The lyrics were said to be inspired by the character Norman Bates in the movie Psycho.

David Byrne: “Chris and Tina helped me with some of the French stuff. I realized, ‘That holds up. That’s a song.’ I may have been inspired by other things when I was writing it, but I hadn’t heard anything quite like it before. I was also writing completely from the character’s point of view. We played it. People liked it. I thought, ‘Oh, I can do more.'”

 

From Songfacts

This was the result of lead singer David Byrne trying to write an Alice Cooper song, but it came out much more introspective. It ended up being about the thoughts of a murderer.

The “Fa Fa” part comes from an Otis Redding song called “Fa-Fa-Fa-Fa-Fa (Sad Song).” Redding and other Soul singers were a big influence on Talking Heads.

Byrne wrote this two years before it was recorded. It was Talking Heads’ first album.

Byrne never thought this would be a hit. He considered it a “silly song” at the time, and was surprised when it took off.

The Tom Tom Club, a group led by former Talking Heads Tina Weymouth and Chris Frantz, often plays this at their concerts with Tina singing the lead vocal.

This is the first song played in the Talking Heads movie Stop Making Sense.

An acoustic version was the flip side of the single.

This appears on the live albums Stop Making Sense and The Name Of This Band Is Talking Heads.

Artist to cover this song include Barenaked Ladies, Phish, Brand New, Local H and Velvet Revolver.

The 2017 Selena Gomez hit “Bad Liar” samples the bassline from this track. David Byrne has no problem with it. “I would have an issue if somebody took, say, ‘This Must Be The Place,’ which is a very personal love song,” he told Rolling Stone. “Other than that, yeah, repurpose the stuff.”

Psycho Killer

I can’t seem to face up to the facts
I’m tense and nervous and I can’t relax
I can’t sleep ’cause my bed’s on fire
Don’t touch me I’m a real live wire

Psycho Killer
Qu’est-ce que c’est
Fa-fa-fa-fa-fa-fa-fa-fa-fa-far better
Run run run run run run run away oh oh
Psycho Killer
Qu’est-ce que c’est
Fa-fa-fa-fa-fa-fa-fa-fa-fa-far better
Run, run, run, run, run, run, run, away oh oh oh
Yeah yeah yeah yeah!

You start a conversation you can’t even finish it
You’re talking a lot, but you’re not saying anything
When I have nothing to say, my lips are sealed
Say something once, why say it again?

Psycho Killer
Qu’est-ce que c’est
Fa-fa-fa-fa-fa-fa-fa-fa-fa-far better
Run run run run run run run away oh oh oh
Psycho Killer
Qu’est-ce que c’est
Fa-fa-fa-fa-fa-fa-fa-fa-fa-far better
Run, run, run, run, run, run, run, away oh oh oh oh!
Yeah yeah yeah yeah!

Ce que j’ai fais, ce soir la
Ce qu’elle a dit, ce soir la
Realisant mon espoir
Je me lance, vers la gloire, OK
Yeah yeah yeah yeah yeah yeah yeah yeah yeah yeah
We are vain and we are blind
I hate people when they’re not polite

Psycho Killer
Qu’est-ce que c’est
Fa-fa-fa-fa-fa-fa-fa-fa-fa-far better
Run run run run run run run away oh oh oh
Psycho Killer
Qu’est-ce que c’est
Fa-fa-fa-fa-fa-fa-fa-fa-fa-far better
Run, run, run, run, run, run, run, away oh oh oh
Yeah yeah yeah yeah oh!

Talking Heads – And She Was

This song is about an acid trip. According to David Byrne, it was written about a girl he knew who used to take LSD in a field next to the Yoo-Hoo drink factory. it took me a while to warm up to The Talking Heads but I ended up really liking them. They always made interesting videos.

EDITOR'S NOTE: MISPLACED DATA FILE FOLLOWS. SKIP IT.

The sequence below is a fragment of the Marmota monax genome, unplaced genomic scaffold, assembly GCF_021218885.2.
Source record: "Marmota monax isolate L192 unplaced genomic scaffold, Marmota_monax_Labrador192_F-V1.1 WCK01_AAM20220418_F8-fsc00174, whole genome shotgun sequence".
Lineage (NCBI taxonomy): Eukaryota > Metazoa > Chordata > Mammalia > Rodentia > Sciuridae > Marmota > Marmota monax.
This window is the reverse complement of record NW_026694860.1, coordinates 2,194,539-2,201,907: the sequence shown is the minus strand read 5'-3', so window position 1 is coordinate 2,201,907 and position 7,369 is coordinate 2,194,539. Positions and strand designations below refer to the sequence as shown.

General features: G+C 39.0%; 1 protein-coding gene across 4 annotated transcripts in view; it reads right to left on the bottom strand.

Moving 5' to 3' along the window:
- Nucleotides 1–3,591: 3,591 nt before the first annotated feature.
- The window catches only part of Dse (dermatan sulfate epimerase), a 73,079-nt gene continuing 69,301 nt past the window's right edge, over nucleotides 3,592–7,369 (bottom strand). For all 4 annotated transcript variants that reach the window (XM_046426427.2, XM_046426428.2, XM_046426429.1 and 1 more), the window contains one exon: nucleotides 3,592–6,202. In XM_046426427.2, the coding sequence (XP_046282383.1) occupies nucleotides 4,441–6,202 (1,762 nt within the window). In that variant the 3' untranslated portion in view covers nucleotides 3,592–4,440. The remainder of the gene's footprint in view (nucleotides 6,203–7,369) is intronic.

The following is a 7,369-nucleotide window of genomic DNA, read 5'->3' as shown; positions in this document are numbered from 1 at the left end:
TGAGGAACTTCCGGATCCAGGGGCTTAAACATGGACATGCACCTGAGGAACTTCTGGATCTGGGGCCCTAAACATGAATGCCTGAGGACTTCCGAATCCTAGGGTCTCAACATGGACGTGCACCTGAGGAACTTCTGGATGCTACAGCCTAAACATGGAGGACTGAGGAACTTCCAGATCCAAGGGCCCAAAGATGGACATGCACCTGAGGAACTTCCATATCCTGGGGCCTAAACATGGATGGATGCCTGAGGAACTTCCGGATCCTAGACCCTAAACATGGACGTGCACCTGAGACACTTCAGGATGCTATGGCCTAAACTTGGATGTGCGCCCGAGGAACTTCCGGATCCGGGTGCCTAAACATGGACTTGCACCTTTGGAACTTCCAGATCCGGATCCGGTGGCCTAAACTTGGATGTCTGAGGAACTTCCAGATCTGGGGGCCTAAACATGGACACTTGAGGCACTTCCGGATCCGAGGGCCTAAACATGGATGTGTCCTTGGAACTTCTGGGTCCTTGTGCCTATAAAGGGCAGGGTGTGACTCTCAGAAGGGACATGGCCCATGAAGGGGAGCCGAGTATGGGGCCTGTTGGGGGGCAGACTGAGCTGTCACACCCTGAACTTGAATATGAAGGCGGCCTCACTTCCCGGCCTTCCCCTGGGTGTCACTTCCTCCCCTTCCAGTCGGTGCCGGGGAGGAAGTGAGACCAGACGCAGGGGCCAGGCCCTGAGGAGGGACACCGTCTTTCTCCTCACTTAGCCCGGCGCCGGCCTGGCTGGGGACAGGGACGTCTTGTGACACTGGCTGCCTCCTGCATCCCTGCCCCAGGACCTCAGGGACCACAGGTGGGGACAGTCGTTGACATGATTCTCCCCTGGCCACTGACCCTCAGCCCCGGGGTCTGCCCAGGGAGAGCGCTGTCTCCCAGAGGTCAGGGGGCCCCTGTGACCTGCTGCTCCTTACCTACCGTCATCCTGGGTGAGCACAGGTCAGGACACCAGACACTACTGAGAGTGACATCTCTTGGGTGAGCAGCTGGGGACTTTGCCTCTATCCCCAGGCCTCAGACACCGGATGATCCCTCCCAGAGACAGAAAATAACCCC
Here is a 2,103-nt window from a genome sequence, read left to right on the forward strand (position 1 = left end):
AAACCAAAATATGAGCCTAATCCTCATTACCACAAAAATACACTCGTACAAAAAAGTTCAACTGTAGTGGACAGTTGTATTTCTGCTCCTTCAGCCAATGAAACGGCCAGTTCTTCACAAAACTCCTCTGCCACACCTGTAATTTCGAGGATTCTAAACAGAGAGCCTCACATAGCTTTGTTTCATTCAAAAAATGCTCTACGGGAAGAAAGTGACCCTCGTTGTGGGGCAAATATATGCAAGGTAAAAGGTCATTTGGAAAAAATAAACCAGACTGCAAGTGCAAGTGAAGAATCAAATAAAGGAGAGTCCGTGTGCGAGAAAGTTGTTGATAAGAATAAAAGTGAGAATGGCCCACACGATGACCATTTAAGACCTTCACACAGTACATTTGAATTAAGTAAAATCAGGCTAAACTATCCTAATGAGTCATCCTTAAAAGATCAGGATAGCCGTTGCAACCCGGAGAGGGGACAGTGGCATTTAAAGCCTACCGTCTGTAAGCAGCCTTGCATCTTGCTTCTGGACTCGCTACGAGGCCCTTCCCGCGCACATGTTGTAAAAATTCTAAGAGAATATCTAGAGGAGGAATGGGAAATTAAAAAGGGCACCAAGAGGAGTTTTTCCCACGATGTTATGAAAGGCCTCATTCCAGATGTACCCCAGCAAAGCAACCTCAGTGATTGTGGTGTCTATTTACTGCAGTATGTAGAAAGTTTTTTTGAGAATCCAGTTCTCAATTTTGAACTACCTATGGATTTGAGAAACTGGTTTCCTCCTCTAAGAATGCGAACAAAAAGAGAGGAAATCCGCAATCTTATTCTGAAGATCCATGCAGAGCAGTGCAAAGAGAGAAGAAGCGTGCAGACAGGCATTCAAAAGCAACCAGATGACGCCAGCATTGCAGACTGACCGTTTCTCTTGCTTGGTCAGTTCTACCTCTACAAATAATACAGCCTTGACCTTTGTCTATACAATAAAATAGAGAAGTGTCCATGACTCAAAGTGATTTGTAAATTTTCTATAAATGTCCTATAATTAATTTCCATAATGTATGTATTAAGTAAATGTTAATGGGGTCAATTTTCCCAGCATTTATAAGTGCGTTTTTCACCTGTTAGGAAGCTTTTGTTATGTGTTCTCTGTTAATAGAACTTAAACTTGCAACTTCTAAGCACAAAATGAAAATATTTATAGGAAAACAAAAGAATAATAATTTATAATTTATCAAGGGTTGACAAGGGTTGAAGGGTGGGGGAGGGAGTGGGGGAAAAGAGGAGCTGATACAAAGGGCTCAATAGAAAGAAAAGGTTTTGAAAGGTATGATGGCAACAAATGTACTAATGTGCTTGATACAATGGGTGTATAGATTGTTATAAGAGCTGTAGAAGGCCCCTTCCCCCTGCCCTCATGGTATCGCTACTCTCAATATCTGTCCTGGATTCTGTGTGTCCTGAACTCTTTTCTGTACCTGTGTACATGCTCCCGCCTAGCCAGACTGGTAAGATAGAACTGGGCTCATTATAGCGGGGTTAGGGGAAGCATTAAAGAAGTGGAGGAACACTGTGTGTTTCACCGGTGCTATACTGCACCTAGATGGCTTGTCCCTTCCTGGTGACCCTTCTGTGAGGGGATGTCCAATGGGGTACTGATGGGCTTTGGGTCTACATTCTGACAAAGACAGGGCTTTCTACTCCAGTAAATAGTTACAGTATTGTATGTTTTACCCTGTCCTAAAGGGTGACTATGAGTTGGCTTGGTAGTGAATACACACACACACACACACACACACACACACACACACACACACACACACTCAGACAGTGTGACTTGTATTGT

The song peaked at #54 in the Billboard 100 and #17 in the UK in 1985. The song was off of the “Little Creatures” album that peaked at #20 in the Billboard Album Charts. Byrne is listed as the sole author of Little Creatures’ nine songs, with the band credited only with arrangements.

It is a very good… catchy pop song.

From Songfacts.

The video was the first created by Jim Blashfield, who pioneered a collage-animation style with his short film, Suspicious Circumstances. That got the attention of Talking Heads, which wanted a similar motif for their “And She Was” video. The resulting clip earned MTV Video Music Award nominations for Best Group Video and Best Concept Video. Blashfield was commissioned for more videos in this style; his work can be seen in “The Boy in the Bubble” (Paul Simon), “Sowing the Seeds of Love” (Tears For Fears) and “Leave Me Alone” (Michael Jackson).

 

And She Was

Hey!

And she was lying in the grass
And she could hear the highway breathing
And she could see a nearby factory
She’s making sure she is not dreaming

See the lights of a neighbor’s house
Now she’s starting to rise
Take a minute to concentrate
And she opens up her eyes

The world was moving she was right there with it and she was
The world was moving she was floating above it and she was
And she was

And she was drifting through the backyard
And she was taking off her dress
And she was moving very slowly
Rising up above the earth

Moving into the universe and she’s
Drifting this way and that
Not touching the ground at all and she’s
Up above the yard

The world was moving, she was right there with it and she was
(Hey, hey)
The world was moving, she was floating above it and she was
(Hey, hey, hey)

She was proud about it, no doubt about it
She isn’t sure about what she’s done
No time to think about what to tell him
No time to think about what she’s done and she was
(Hey hey, hey hey, hey)

And she was looking at herself
And things were looking like a movie
She had a pleasant elevation
She’s moving out in all directions oh, oh oh

Hey, hey, hey
Hey-hey, hey, hey
Hey, hey, hey-hey hey!

Hey, hey, hey
Hey-hey, hey, hey
Hey, hey, hey-hey hey!

The world was moving, she was right there with it and she was
(Hey, woo hoo)
The world was moving, she was floating above it and she was
(Hey, hey)

Joining the world of missing persons and she was
Missing enough to feel all right and she was

And she was
And she was
And she was
And she was
And she was
Hey!
And she was!
And she was
And she was!